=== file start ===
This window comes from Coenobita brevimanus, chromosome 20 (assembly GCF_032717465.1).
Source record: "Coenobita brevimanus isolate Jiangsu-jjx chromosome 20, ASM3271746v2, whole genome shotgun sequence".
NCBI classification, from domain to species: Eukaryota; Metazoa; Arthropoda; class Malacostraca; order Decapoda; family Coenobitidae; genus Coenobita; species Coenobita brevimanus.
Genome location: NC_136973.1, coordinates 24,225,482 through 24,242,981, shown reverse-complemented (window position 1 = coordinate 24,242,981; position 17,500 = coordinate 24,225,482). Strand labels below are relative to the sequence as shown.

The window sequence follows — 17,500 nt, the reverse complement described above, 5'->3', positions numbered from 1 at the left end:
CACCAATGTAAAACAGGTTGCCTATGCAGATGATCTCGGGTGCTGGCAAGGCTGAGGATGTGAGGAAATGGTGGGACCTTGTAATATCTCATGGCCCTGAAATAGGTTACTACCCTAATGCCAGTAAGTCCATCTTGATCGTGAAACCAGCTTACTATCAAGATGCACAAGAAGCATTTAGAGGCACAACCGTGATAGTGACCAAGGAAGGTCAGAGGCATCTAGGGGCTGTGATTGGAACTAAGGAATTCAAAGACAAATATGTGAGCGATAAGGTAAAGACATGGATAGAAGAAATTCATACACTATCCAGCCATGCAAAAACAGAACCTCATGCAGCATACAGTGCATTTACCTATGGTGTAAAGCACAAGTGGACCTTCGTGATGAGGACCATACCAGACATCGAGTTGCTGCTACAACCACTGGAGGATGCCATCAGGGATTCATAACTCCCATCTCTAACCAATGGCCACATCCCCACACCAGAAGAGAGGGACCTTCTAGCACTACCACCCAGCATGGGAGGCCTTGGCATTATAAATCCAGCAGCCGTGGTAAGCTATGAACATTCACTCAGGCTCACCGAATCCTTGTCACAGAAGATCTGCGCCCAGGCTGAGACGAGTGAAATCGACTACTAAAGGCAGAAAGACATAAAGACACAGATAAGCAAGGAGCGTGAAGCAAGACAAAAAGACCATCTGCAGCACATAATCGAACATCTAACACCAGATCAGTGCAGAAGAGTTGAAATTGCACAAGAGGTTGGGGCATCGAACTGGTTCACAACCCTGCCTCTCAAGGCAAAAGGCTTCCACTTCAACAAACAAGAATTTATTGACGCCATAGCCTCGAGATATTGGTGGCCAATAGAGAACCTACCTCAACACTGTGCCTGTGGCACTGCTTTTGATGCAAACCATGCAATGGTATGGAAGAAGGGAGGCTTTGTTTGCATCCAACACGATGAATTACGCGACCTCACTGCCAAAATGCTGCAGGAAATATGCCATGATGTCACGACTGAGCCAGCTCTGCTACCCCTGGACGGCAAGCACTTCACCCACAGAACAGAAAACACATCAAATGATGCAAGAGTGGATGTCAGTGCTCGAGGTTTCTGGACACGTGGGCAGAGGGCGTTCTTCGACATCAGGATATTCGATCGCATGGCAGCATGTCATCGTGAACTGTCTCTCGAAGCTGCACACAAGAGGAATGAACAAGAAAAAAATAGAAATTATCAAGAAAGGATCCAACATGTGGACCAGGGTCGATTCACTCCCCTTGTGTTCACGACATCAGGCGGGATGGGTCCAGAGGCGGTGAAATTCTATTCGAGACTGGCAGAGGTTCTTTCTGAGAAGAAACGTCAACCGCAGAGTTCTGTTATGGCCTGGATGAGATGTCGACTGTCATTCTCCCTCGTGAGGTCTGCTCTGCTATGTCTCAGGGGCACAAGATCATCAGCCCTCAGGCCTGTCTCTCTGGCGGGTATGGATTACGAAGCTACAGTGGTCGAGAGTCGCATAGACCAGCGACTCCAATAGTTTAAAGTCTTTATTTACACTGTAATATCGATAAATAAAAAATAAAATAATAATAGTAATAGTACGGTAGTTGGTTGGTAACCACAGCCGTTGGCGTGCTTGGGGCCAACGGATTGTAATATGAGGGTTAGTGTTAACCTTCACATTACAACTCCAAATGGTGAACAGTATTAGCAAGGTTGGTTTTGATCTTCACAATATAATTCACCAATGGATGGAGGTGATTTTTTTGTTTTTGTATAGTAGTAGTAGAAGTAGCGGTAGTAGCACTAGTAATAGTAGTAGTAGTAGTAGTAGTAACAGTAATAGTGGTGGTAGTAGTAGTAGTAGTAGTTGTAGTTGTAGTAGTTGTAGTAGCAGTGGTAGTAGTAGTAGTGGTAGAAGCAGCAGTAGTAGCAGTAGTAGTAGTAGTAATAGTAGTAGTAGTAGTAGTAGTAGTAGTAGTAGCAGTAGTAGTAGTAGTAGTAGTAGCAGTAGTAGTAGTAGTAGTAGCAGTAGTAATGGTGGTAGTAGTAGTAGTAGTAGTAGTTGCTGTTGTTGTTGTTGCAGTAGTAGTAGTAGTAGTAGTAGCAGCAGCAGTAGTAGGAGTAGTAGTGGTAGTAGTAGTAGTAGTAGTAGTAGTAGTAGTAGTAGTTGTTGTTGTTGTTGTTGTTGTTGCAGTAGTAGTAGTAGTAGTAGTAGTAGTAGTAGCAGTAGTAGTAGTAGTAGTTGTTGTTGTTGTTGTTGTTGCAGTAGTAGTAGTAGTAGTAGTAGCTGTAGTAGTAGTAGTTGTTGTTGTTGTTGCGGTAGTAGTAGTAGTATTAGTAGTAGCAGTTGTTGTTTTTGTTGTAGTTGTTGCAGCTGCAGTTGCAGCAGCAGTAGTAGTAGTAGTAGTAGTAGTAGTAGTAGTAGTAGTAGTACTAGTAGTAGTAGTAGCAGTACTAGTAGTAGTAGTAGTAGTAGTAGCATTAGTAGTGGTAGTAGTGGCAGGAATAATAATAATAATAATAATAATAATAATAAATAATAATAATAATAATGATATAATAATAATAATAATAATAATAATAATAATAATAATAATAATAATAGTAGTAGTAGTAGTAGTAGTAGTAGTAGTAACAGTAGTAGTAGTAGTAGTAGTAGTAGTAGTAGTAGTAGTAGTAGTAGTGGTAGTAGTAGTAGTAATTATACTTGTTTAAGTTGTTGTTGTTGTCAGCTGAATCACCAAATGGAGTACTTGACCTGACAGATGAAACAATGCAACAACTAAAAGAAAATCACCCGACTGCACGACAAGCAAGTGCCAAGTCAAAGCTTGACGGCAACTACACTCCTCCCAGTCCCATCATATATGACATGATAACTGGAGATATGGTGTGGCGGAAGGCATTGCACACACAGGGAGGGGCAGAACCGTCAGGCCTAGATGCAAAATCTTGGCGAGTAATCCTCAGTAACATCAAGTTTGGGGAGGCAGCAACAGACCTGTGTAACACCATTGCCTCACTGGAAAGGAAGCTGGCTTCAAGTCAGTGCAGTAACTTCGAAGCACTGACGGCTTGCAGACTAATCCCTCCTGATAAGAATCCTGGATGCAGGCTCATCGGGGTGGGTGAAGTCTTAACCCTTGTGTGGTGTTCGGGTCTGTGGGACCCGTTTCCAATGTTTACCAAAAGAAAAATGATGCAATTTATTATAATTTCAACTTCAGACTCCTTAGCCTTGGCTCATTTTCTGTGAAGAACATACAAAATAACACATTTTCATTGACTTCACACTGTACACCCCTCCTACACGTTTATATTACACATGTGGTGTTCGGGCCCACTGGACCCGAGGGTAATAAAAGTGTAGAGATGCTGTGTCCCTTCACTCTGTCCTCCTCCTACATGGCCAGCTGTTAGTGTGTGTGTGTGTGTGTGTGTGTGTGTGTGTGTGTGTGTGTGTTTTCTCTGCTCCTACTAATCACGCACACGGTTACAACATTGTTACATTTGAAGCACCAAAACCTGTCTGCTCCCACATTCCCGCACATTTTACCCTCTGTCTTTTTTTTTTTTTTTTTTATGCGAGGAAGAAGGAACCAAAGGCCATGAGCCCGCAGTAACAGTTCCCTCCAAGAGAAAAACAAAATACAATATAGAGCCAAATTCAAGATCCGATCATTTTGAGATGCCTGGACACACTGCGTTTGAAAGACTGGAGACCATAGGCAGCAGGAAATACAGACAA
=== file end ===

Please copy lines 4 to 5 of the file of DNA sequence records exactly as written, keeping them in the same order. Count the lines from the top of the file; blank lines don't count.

Genome location: NC_136973.1, coordinates 24,225,482 through 24,242,981, shown reverse-complemented (window position 1 = coordinate 24,242,981; position 17,500 = coordinate 24,225,482). Strand labels below are relative to the sequence as shown.

The window sequence follows — 17,500 nt, the reverse complement described above, 5'->3', positions numbered from 1 at the left end: